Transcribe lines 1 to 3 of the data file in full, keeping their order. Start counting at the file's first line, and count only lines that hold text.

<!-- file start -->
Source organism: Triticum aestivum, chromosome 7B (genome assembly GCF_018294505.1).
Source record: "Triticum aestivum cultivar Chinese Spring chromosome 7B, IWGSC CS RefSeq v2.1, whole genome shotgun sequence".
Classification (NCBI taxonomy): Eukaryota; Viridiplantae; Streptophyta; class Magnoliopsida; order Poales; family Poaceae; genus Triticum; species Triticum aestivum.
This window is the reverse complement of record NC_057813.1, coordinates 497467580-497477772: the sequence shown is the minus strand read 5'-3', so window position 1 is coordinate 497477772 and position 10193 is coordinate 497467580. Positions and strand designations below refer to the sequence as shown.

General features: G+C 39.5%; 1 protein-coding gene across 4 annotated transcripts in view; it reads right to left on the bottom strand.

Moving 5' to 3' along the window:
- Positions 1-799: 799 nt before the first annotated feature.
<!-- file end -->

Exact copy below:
Source organism: Triticum aestivum, chromosome 7B (genome assembly GCF_018294505.1).
Source record: "Triticum aestivum cultivar Chinese Spring chromosome 7B, IWGSC CS RefSeq v2.1, whole genome shotgun sequence".
Classification (NCBI taxonomy): Eukaryota; Viridiplantae; Streptophyta; class Magnoliopsida; order Poales; family Poaceae; genus Triticum; species Triticum aestivum.